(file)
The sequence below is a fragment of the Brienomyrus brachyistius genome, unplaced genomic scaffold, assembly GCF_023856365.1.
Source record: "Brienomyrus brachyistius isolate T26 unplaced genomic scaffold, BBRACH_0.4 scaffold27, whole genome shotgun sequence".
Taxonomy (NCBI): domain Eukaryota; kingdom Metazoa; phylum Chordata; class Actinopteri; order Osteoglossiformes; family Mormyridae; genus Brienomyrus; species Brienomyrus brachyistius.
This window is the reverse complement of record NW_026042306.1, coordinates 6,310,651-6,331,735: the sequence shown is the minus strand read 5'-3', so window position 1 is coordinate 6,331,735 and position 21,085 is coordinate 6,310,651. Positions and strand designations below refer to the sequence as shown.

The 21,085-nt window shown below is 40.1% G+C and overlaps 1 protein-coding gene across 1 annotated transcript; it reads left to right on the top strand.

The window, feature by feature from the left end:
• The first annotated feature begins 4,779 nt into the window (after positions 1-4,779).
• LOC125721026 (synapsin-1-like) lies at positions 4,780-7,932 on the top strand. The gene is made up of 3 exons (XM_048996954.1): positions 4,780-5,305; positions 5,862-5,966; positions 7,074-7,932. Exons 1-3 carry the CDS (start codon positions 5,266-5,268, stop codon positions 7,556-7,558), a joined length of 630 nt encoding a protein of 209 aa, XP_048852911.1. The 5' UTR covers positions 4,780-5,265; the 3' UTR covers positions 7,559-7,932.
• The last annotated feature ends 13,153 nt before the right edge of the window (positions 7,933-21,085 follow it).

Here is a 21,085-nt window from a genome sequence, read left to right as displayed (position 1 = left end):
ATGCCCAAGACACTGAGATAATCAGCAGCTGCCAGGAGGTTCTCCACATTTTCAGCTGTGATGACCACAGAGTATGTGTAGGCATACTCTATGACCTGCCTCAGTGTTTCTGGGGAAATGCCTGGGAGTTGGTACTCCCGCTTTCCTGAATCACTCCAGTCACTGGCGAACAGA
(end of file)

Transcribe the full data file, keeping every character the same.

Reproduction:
The sequence below is a fragment of the Brienomyrus brachyistius genome, unplaced genomic scaffold, assembly GCF_023856365.1.
Source record: "Brienomyrus brachyistius isolate T26 unplaced genomic scaffold, BBRACH_0.4 scaffold27, whole genome shotgun sequence".
Taxonomy (NCBI): domain Eukaryota; kingdom Metazoa; phylum Chordata; class Actinopteri; order Osteoglossiformes; family Mormyridae; genus Brienomyrus; species Brienomyrus brachyistius.
This window is the reverse complement of record NW_026042306.1, coordinates 6,310,651-6,331,735: the sequence shown is the minus strand read 5'-3', so window position 1 is coordinate 6,331,735 and position 21,085 is coordinate 6,310,651. Positions and strand designations below refer to the sequence as shown.

The 21,085-nt window shown below is 40.1% G+C and overlaps 1 protein-coding gene across 1 annotated transcript; it reads left to right on the top strand.

The window, feature by feature from the left end:
• The first annotated feature begins 4,779 nt into the window (after positions 1-4,779).
• LOC125721026 (synapsin-1-like) lies at positions 4,780-7,932 on the top strand. The gene is made up of 3 exons (XM_048996954.1): positions 4,780-5,305; positions 5,862-5,966; positions 7,074-7,932. Exons 1-3 carry the CDS (start codon positions 5,266-5,268, stop codon positions 7,556-7,558), a joined length of 630 nt encoding a protein of 209 aa, XP_048852911.1. The 5' UTR covers positions 4,780-5,265; the 3' UTR covers positions 7,559-7,932.
• The last annotated feature ends 13,153 nt before the right edge of the window (positions 7,933-21,085 follow it).

Here is a 21,085-nt window from a genome sequence, read left to right as displayed (position 1 = left end):
ATGCCCAAGACACTGAGATAATCAGCAGCTGCCAGGAGGTTCTCCACATTTTCAGCTGTGATGACCACAGAGTATGTGTAGGCATACTCTATGACCTGCCTCAGTGTTTCTGGGGAAATGCCTGGGAGTTGGTACTCCCGCTTTCCTGAATCACTCCAGTCACTGGCGAACAGA